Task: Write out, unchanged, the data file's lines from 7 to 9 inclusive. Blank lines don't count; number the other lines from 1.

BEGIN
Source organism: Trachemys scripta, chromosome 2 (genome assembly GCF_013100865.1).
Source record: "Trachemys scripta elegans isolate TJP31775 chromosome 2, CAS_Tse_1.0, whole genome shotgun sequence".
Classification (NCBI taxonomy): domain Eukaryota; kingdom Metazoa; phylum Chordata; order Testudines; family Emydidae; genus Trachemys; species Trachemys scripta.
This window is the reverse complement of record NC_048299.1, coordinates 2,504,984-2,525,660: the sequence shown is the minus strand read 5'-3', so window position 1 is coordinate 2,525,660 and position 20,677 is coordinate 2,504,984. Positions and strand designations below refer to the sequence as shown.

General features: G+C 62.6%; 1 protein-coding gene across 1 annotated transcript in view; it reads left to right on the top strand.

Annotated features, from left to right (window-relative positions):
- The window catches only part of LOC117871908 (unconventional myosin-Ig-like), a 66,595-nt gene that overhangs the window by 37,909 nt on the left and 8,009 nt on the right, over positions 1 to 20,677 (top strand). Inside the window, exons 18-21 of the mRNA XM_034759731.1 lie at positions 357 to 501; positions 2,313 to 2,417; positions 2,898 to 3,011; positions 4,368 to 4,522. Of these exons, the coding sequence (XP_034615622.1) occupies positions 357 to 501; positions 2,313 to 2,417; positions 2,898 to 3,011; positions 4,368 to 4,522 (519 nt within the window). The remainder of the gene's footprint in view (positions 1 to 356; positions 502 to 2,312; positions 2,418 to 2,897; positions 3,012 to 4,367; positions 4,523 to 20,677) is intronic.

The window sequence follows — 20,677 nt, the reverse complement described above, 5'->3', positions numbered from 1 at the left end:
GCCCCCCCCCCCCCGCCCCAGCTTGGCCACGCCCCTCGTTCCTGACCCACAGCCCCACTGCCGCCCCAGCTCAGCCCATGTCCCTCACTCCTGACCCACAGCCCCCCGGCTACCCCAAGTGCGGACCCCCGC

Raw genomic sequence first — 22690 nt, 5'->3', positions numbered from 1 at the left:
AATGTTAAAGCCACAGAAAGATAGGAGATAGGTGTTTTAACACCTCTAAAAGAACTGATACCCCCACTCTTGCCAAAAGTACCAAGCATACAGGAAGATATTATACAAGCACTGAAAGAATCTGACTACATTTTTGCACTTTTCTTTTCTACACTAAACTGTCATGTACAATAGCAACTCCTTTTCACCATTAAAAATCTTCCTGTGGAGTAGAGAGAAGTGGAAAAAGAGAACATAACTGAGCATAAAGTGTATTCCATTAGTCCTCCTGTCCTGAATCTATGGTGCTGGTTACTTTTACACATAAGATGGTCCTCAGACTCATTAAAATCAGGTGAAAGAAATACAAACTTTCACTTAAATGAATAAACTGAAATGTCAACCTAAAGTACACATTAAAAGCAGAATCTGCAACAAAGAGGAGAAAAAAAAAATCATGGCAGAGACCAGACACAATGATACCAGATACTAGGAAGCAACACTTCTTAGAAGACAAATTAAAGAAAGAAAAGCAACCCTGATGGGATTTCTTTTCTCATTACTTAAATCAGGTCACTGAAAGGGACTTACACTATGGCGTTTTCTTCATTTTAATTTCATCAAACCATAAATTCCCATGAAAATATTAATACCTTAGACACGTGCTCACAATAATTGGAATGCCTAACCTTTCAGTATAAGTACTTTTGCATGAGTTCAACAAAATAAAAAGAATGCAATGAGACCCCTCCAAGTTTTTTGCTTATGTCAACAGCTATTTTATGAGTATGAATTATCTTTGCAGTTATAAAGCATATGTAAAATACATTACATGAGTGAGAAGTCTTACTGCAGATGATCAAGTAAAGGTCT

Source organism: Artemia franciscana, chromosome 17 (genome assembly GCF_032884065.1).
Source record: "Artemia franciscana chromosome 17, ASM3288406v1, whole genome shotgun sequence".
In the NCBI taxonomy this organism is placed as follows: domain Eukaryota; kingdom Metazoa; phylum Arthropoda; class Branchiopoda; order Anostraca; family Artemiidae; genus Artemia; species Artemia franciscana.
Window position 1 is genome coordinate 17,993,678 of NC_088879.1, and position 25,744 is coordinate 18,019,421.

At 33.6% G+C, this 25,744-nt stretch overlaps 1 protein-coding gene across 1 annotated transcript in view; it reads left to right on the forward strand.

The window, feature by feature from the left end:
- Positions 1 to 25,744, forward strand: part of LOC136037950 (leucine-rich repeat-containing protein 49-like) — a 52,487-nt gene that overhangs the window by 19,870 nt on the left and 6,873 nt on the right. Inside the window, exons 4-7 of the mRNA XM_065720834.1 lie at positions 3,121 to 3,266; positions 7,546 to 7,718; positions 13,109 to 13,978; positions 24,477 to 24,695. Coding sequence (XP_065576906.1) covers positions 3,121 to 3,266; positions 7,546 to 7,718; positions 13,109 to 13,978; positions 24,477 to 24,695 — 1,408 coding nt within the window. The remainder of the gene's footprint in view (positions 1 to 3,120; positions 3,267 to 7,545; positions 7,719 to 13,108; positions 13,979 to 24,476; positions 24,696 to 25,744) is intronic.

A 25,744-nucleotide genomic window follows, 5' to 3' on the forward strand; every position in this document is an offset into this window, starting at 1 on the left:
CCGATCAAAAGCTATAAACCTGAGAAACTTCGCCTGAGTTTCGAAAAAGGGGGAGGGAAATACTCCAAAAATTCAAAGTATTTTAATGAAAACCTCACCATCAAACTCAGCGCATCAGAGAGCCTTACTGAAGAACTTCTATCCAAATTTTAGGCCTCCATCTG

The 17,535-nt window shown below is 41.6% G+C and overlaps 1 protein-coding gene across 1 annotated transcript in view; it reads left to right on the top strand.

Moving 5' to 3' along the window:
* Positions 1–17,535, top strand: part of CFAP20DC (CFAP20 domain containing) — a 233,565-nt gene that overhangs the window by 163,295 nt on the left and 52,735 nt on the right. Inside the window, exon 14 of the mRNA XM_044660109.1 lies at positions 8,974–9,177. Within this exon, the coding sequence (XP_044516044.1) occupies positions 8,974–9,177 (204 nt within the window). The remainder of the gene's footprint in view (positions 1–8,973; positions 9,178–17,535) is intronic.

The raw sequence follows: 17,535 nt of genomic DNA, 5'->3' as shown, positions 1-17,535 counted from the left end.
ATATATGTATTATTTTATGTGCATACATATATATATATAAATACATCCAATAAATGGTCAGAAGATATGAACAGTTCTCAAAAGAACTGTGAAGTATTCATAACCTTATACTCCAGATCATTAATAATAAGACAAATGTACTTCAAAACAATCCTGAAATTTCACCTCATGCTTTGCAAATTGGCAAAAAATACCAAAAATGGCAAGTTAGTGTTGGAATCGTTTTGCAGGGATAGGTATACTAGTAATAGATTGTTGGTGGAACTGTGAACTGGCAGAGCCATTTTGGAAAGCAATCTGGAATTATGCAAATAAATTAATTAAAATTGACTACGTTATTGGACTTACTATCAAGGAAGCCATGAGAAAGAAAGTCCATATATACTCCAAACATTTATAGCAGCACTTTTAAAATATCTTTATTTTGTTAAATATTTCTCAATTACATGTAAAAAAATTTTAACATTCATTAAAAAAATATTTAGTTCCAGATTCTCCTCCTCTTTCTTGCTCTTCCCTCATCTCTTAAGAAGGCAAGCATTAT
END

- The window catches only part of LOC117871908 (unconventional myosin-Ig-like), a 66,595-nt gene that overhangs the window by 37,909 nt on the left and 8,009 nt on the right, over positions 1 to 20,677 (top strand). Inside the window, exons 18-21 of the mRNA XM_034759731.1 lie at positions 357 to 501; positions 2,313 to 2,417; positions 2,898 to 3,011; positions 4,368 to 4,522. Of these exons, the coding sequence (XP_034615622.1) occupies positions 357 to 501; positions 2,313 to 2,417; positions 2,898 to 3,011; positions 4,368 to 4,522 (519 nt within the window). The remainder of the gene's footprint in view (positions 1 to 356; positions 502 to 2,312; positions 2,418 to 2,897; positions 3,012 to 4,367; positions 4,523 to 20,677) is intronic.

The window sequence follows — 20,677 nt, the reverse complement described above, 5'->3', positions numbered from 1 at the left end:
GCCCCCCCCCCCCCGCCCCAGCTTGGCCACGCCCCTCGTTCCTGACCCACAGCCCCACTGCCGCCCCAGCTCAGCCCATGTCCCTCACTCCTGACCCACAGCCCCCCGGCTACCCCAAGTGCGGACCCCCGC